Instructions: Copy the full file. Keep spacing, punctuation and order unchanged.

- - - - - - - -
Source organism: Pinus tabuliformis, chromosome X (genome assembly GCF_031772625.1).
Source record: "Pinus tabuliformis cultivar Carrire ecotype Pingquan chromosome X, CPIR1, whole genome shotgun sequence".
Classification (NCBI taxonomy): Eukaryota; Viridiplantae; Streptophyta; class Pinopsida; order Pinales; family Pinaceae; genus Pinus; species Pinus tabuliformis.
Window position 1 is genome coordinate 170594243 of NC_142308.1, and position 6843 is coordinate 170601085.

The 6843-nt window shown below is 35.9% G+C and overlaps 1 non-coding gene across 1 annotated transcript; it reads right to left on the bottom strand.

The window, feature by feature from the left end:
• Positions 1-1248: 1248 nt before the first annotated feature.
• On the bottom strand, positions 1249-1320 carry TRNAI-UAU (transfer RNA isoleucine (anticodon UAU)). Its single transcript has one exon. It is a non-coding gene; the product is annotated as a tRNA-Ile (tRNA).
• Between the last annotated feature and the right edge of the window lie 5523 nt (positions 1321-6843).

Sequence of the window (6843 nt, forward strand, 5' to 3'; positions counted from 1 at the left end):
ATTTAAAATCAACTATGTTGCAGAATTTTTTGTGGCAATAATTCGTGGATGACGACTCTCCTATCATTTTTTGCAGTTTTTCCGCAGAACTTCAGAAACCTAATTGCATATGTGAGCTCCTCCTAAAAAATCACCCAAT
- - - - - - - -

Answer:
Source organism: Pinus tabuliformis, chromosome X (genome assembly GCF_031772625.1).
Source record: "Pinus tabuliformis cultivar Carrire ecotype Pingquan chromosome X, CPIR1, whole genome shotgun sequence".
Classification (NCBI taxonomy): Eukaryota; Viridiplantae; Streptophyta; class Pinopsida; order Pinales; family Pinaceae; genus Pinus; species Pinus tabuliformis.
Window position 1 is genome coordinate 170594243 of NC_142308.1, and position 6843 is coordinate 170601085.

The 6843-nt window shown below is 35.9% G+C and overlaps 1 non-coding gene across 1 annotated transcript; it reads right to left on the bottom strand.

The window, feature by feature from the left end:
• Positions 1-1248: 1248 nt before the first annotated feature.
• On the bottom strand, positions 1249-1320 carry TRNAI-UAU (transfer RNA isoleucine (anticodon UAU)). Its single transcript has one exon. It is a non-coding gene; the product is annotated as a tRNA-Ile (tRNA).
• Between the last annotated feature and the right edge of the window lie 5523 nt (positions 1321-6843).

Sequence of the window (6843 nt, forward strand, 5' to 3'; positions counted from 1 at the left end):
ATTTAAAATCAACTATGTTGCAGAATTTTTTGTGGCAATAATTCGTGGATGACGACTCTCCTATCATTTTTTGCAGTTTTTCCGCAGAACTTCAGAAACCTAATTGCATATGTGAGCTCCTCCTAAAAAATCACCCAAT